The First Amendment to the U.S. Constitution reads:
Congress shall make no law respecting an establishment of religion, or prohibiting the free exercise thereof; or abridging the freedom of speech, or of the press; or the right of the people peaceably to assemble, and to petition the government for a redress of grievances.Lobbying Congress and the Executive is not just allowed but encouraged by the right to petition.
I've slowly been coming to the position that this right is abused by corporations. The legal thinking that treats corps. like natural persons can be argued on a few different grounds, one of which is that natural persons expire while, theoretically at least, corporations can live forever. It might be time to revisit the idea of putting a finite lifetime on corporations, as the early corporate charters did.
Another possibility is the Supreme Court revisiting "Santa Clara County v. Southern Pacific Railroad", the 1886 case which established the precedent of treating corporations as individuals.
This isn't a far-fetched notion. You will be hearing about "corporate personhood" when the court decides the case of “Hillary: The Movie.’’ later this session.
Enough of the legal stuff, here are three GE stories from Reuters, first up the headline article:
The world needs tougher targets to boost low-carbon energy, both nationally and in global climate change talks, the head of General Electric Co's energy business John Krenicki said on Wednesday.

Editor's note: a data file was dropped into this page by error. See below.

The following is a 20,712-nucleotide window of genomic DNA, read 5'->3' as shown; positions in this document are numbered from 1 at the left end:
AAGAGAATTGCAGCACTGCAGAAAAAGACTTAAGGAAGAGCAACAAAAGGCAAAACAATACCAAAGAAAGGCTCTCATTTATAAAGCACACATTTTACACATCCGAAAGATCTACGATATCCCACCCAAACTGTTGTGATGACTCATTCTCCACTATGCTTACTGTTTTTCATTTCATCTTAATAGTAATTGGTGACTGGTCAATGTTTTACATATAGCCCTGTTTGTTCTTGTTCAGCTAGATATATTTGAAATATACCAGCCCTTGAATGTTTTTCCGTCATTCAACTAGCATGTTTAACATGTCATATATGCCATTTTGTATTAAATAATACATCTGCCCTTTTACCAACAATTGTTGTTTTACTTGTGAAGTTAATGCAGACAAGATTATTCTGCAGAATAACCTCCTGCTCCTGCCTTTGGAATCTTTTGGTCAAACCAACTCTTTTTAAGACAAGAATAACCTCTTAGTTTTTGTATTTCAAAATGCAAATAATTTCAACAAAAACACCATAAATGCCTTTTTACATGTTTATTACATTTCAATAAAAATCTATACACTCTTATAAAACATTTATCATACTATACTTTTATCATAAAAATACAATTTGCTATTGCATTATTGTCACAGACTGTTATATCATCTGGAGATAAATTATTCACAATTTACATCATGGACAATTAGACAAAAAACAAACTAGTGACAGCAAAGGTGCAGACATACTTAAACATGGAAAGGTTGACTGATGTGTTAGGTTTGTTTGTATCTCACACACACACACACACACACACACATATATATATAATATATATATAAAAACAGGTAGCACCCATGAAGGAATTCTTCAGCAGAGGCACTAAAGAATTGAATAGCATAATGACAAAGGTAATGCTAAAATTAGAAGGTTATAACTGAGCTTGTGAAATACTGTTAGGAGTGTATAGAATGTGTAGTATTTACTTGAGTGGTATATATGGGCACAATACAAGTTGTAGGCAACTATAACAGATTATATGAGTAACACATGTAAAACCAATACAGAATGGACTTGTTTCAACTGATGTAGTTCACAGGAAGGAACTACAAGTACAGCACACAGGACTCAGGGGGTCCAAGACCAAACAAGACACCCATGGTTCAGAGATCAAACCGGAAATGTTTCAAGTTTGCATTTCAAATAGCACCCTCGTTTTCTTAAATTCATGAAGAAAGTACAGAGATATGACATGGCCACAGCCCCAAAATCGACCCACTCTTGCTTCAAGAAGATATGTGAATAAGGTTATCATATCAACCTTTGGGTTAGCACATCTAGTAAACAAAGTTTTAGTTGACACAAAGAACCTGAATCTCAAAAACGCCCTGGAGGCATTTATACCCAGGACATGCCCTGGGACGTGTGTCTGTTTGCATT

"If you really want it to take off, governments have got to set the framework," he told Reuters.
"What we can't have is a one-year policy and expect companies to invest billions and billions of dollars when we're not convinced there's going to be a market," he said, using the example of U.S. renewable energy tax breaks that expire in two years....MORE
Next we have the blurb "GE eyes $6 billion in renewable investment by 2010":
General Electric Co aims to boost its investment in renewable energy generation to $6 billion from its current $4 billion level by the end of 2010, Alex Urquhart, president and chief executive of the largest U.S. conglomerate's Energy Financial Services arm, said on Wednesday.
Finally, "GE takes new stakes in clean technology start-ups":
General Electric Co unveiled two investments in start-up clean technology companies on Wednesday as part of its strategy of focusing on ways for business to generate and use energy more efficiently.
The newest investments in the largest U.S. conglomerate's $22 billion energy investment pool focus on improving the efficiency of electricity-generating solar panels and allowing utilities and power users to coordinate energy usage to prevent overloading the electric grid.
The stakes in Israeli start-up Solar Edge and Boulder, Colorado-based Tendril reflects GE's desire to gain exposure to the dozens of new energy-related technologies being developed, any one of which it believes could grow to be a big business on par with its wind or solar operations.
"We want to find the next billion-dollar industry," Alex Urquhart, chief executive of GE Energy Financial Services said in an interview. "This gives us the ability to get a much, much bigger footprint than we'd get on our own and to do a lot more than you'd do if you were buying and integrating and all that."
GE declined to disclose the amounts of the two investments by its venture finance arm, which has pumped about $160 million into start-up energy companies since 2006. Its investments have included a stake in battery maker A123 Systems Inc -- which went public in September. Strong investor acceptance of its shares could whet the market's appetite for more cleantech- related IPOs....MORE